October 11, 2021

The Largeness of Love Stories

Angela Ruth Strong

I’d just sold my first book, Love Finds You in Sun Valley, when my first husband left me. I had to write the romance novel as my own marriage fell apart. After that, I didn’t want to write romances anymore. They seemed like fairytales. I didn’t feel lovable. There didn’t seem to be any healthy single men in the world anyway. And I had trouble believing happily ever after could exist.

After I met Mr. Strong, and love changed my life, I wanted to write romance again, but I wanted to write the kind that educates women on healthy relationships. I am now sharing what I’ve learned about marriage in a fun and entertaining way so my readers can make better decisions than I’d once made.

While healing from my own heartbreak, I read about the seven heart issues that destroy relationships: selfishness, pride, anger, jealousy, laziness, fear, and the evil heart. Author Leslie Vernick compares heart issues to a bottle of water that looks clear until it’s shaken, and that’s when the sediment on the bottom rises up and makes everything icky. In the same way, when our lives our shaken up, the ickyness in our hearts arise even though we’d appeared pure in heart before. I decided to write characters dealing with specific heart issues.

In my latest romantic comedy, Husband Auditions, I wrote a lazy (but lovable) hero named Kai. You don’t see many lazy heroes in Christian fiction, but you do see them in real life. And I know many women struggle with loving a man who won’t put in the effort to love her back.

So I countered Kai’s laziness with Meri’s fear. While Kai doesn’t want to get married because it will take too much work on his part, Meri is afraid of never getting married. So what happens when they fall in love?

The lesson they both learn through Husband Auditions will pertain to anyone no matter what kind of heart issue you deal with. And the lesson is this: Don’t choose bad love over no love at all.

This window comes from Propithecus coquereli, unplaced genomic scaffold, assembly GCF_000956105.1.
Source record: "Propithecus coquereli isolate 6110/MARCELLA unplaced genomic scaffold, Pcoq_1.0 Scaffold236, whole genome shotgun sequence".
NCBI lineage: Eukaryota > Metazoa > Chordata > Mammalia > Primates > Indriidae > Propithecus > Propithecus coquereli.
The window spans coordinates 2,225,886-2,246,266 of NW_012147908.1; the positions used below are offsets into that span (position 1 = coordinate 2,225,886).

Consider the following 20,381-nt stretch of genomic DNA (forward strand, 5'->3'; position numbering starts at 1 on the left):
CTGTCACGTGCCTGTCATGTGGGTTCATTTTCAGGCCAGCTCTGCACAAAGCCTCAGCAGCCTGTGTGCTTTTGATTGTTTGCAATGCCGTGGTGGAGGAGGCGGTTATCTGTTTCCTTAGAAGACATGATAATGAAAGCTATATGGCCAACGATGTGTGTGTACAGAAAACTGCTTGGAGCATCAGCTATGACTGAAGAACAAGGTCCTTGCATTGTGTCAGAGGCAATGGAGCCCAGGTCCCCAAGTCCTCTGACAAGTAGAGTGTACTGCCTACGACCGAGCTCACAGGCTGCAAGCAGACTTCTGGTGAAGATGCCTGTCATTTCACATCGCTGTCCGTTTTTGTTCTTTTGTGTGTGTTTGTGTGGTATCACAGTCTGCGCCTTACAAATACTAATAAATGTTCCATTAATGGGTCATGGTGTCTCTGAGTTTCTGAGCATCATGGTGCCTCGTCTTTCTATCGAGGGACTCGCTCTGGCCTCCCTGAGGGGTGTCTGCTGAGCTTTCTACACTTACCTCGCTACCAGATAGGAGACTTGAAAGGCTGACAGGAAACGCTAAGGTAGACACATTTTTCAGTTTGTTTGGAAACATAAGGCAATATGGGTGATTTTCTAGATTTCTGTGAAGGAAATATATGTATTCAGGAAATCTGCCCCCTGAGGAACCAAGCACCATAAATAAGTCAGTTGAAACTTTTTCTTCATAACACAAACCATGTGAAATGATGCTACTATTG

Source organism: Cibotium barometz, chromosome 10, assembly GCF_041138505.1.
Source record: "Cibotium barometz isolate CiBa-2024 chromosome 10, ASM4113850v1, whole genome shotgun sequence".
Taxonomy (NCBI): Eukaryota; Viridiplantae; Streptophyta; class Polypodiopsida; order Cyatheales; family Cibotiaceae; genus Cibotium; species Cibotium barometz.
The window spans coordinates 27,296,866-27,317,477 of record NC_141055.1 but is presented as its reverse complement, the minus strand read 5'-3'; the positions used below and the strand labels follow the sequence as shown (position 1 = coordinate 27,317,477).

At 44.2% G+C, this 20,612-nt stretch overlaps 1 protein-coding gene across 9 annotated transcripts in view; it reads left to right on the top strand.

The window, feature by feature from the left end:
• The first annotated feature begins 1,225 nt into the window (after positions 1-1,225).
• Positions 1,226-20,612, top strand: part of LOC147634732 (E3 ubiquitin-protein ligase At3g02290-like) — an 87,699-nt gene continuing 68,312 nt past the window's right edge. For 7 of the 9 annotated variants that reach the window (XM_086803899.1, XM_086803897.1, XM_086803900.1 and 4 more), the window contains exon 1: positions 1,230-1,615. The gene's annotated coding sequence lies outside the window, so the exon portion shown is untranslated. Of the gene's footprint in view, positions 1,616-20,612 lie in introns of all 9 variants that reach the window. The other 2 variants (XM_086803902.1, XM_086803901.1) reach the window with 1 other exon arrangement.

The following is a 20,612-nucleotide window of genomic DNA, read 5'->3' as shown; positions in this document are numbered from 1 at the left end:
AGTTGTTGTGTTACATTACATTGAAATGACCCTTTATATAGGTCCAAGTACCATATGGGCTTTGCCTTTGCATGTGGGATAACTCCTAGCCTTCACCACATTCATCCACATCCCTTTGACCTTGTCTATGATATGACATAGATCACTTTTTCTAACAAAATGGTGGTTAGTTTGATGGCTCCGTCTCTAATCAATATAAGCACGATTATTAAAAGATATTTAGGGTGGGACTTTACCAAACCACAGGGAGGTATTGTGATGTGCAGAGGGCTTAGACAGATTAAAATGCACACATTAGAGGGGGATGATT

In a healthy relationship, we can’t take shortcuts. We can’t step into the other person’s darkness just to be together. We have to value ourselves and value them enough to want what’s best for them. So we choose to step into the light, inviting the other person to join us and knowing that if they don’t (and we lose that relationship), we are still worth loving.

The flip side is true, as well. When someone sets a boundary with us, we shouldn’t take that as rejection and walk away. We value them enough to acknowledge our flaws, learn from our mistakes, and work toward reconciliation.

In my life, that looked like my first husband having multiple affairs then saying, “The only way I see our marriage working is if we move to a new town.” I wanted to keep my marriage, and I didn’t mind moving, but I didn’t think a move could be what saved us. Had we moved, I would have been isolated from support, and his adulterous past would have been kept a secret. It would have been stepping into darkness. So I responded, “I’m only moving if God tells me to move.” Which was not the answer he wanted to hear.

Later I thought, I could have saved my marriage if I’d moved. But what kind of marriage would I have been saving? Would that have been the healthiest thing for either of us? Would it have lasted, or would it have been laying sod over toxic waste?

No. I stayed in the light. I was willing to work on our relationship, but I wasn’t willing to do his work for him.

This is a hard lesson to learn. And it hurts on both sides. But hurt is different from harm. It’s like the chemotherapy I went through last year. It hurt, but it killed the breast cancer that would have harmed me.

So, whether you are currently in a struggling relationship or looking for the right person to commit to, my advice comes from the words of Jesus in The Message translation of Matthew 19:12 that I also quoted in Husband Auditions. If you are capable of growing into the largeness of marriage, do it.

Husband Auditions is not your typical rom-com. Yes, it’s romantic, and yes, it’s funny. But some readers hated the ending. I’m okay with that though because I know it’s exactly what other readers needed.

And perhaps it’s not a romance at all. Perhaps it’s a love story where God is the hero. And maybe, just maybe, I’ll write you all a sequel.


  1. Wow, that is so beautiful and it makes so much sense, Thank you so much for sharing this, your book sounds like a great read. God Bless you my friend. Have a great rest of the day and a Great week. aliciabhaney(at)sbcglobal(dot)net

  2. Those 7 heart issues are interesting. I wish I had read a book like that when I was young and could have recognized those kind of problems and not wasted 23 years of my life with problems that only became worse. lemonade050(at)hotmail(dot)com

  3. Angela, you are a gifted and worthy woman, with such a story to tell. Years ago, I walked in some of the same steps as you, but I moved with him - far far away from anyone I knew. After 8 months, and one week without him, I was just beginning to feel the true emptiness in my heart and life, and in our relationship. That led to me leaving...while still looking back to see if he might care enough to change. He didn't. I did.